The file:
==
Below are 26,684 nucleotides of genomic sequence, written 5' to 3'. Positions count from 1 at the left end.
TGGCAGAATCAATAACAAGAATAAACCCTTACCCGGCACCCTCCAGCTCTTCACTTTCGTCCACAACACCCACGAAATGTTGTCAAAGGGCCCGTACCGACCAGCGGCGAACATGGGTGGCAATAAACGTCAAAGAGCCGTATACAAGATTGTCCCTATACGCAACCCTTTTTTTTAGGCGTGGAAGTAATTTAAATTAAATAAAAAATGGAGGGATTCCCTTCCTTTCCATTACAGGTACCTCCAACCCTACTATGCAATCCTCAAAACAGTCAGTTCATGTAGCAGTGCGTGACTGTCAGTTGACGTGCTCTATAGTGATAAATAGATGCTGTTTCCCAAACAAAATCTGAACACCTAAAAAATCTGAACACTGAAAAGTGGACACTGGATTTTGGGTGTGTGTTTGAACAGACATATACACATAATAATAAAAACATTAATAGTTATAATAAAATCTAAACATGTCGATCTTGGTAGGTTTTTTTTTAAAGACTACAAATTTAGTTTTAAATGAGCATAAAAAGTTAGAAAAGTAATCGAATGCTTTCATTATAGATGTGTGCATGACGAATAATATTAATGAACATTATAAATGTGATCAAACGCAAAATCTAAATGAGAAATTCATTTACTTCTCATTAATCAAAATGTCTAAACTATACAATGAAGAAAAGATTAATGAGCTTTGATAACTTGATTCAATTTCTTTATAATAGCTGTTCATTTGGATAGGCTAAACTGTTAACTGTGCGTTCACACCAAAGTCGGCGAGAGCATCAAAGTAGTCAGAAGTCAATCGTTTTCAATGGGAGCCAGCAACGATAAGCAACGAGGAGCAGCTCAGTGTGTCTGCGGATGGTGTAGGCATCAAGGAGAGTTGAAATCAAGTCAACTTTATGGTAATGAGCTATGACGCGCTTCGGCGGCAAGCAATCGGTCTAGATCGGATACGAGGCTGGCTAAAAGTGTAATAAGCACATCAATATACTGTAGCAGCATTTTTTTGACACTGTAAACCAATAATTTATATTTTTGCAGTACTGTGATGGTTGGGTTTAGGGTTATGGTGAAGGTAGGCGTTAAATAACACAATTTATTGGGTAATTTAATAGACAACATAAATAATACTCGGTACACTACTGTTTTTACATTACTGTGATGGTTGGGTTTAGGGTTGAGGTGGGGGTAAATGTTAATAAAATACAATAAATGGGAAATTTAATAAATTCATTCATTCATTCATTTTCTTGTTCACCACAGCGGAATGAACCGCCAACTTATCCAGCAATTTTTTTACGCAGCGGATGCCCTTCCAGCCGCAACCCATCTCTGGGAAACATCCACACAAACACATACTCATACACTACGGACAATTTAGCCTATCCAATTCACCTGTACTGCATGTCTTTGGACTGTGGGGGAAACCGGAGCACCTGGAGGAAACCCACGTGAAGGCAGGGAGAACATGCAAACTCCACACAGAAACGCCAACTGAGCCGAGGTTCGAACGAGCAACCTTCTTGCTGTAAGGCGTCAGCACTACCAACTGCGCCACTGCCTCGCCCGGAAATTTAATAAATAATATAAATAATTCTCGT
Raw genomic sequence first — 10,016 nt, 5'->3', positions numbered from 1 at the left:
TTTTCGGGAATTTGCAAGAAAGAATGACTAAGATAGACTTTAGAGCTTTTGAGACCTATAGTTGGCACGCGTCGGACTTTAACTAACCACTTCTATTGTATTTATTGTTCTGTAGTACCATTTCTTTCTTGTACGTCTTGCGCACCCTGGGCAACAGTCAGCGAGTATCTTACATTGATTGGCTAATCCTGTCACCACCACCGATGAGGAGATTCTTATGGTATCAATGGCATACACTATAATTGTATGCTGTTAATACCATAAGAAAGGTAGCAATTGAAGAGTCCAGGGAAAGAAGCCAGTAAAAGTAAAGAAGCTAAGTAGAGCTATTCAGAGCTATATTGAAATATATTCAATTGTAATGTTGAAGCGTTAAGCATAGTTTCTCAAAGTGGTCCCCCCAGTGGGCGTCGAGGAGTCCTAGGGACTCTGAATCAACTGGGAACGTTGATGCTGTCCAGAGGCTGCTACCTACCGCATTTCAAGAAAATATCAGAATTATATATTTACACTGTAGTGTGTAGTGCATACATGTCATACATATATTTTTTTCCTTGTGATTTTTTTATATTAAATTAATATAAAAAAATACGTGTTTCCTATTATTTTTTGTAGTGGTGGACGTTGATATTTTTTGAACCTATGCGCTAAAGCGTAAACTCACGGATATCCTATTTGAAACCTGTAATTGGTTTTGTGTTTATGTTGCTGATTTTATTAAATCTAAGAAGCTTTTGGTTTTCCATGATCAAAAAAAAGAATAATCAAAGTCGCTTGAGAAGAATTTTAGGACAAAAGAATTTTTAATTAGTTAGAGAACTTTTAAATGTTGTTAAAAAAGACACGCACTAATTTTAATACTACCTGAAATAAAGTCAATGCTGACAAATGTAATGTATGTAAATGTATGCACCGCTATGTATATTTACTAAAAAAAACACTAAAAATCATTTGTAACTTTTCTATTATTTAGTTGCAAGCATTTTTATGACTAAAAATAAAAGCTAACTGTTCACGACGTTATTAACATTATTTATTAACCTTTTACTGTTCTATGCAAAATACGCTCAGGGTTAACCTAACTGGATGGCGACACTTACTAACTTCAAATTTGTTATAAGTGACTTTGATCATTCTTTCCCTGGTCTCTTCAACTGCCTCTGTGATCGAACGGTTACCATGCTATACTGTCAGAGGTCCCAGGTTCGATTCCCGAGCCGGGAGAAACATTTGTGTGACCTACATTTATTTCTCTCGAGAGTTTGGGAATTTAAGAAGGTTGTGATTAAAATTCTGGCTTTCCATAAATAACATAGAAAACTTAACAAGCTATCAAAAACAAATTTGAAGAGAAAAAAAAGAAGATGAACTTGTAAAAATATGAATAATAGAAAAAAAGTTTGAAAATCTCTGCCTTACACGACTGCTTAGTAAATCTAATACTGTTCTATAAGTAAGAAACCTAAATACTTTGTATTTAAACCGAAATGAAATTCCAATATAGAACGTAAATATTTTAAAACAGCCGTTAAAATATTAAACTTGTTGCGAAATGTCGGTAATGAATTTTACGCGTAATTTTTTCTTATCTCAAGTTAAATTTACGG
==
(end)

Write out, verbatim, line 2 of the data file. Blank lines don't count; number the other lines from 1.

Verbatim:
TGGCAGAATCAATAACAAGAATAAACCCTTACCCGGCACCCTCCAGCTCTTCACTTTCGTCCACAACACCCACGAAATGTTGTCAAAGGGCCCGTACCGACCAGCGGCGAACATGGGTGGCAATAAACGTCAAAGAGCCGTATACAAGATTGTCCCTATACGCAACCCTTTTTTTTAGGCGTGGAAGTAATTTAAATTAAATAAAAAATGGAGGGATTCCCTTCCTTTCCATTACAGGTACCTCCAACCCTACTATGCAATCCTCAAAACAGTCAGTTCATGTAGCAGTGCGTGACTGTCAGTTGACGTGCTCTATAGTGATAAATAGATGCTGTTTCCCAAACAAAATCTGAACACCTAAAAAATCTGAACACTGAAAAGTGGACACTGGATTTTGGGTGTGTGTTTGAACAGACATATACACATAATAATAAAAACATTAATAGTTATAATAAAATCTAAACATGTCGATCTTGGTAGGTTTTTTTTTAAAGACTACAAATTTAGTTTTAAATGAGCATAAAAAGTTAGAAAAGTAATCGAATGCTTTCATTATAGATGTGTGCATGACGAATAATATTAATGAACATTATAAATGTGATCAAACGCAAAATCTAAATGAGAAATTCATTTACTTCTCATTAATCAAAATGTCTAAACTATACAATGAAGAAAAGATTAATGAGCTTTGATAACTTGATTCAATTTCTTTATAATAGCTGTTCATTTGGATAGGCTAAACTGTTAACTGTGCGTTCACACCAAAGTCGGCGAGAGCATCAAAGTAGTCAGAAGTCAATCGTTTTCAATGGGAGCCAGCAACGATAAGCAACGAGGAGCAGCTCAGTGTGTCTGCGGATGGTGTAGGCATCAAGGAGAGTTGAAATCAAGTCAACTTTATGGTAATGAGCTATGACGCGCTTCGGCGGCAAGCAATCGGTCTAGATCGGATACGAGGCTGGCTAAAAGTGTAATAAGCACATCAATATACTGTAGCAGCATTTTTTTGACACTGTAAACCAATAATTTATATTTTTGCAGTACTGTGATGGTTGGGTTTAGGGTTATGGTGAAGGTAGGCGTTAAATAACACAATTTATTGGGTAATTTAATAGACAACATAAATAATACTCGGTACACTACTGTTTTTACATTACTGTGATGGTTGGGTTTAGGGTTGAGGTGGGGGTAAATGTTAATAAAATACAATAAATGGGAAATTTAATAAATTCATTCATTCATTCATTTTCTTGTTCACCACAGCGGAATGAACCGCCAACTTATCCAGCAATTTTTTTACGCAGCGGATGCCCTTCCAGCCGCAACCCATCTCTGGGAAACATCCACACAAACACATACTCATACACTACGGACAATTTAGCCTATCCAATTCACCTGTACTGCATGTCTTTGGACTGTGGGGGAAACCGGAGCACCTGGAGGAAACCCACGTGAAGGCAGGGAGAACATGCAAACTCCACACAGAAACGCCAACTGAGCCGAGGTTCGAACGAGCAACCTTCTTGCTGTAAGGCGTCAGCACTACCAACTGCGCCACTGCCTCGCCCGGAAATTTAATAAATAATATAAATAATTCTCGT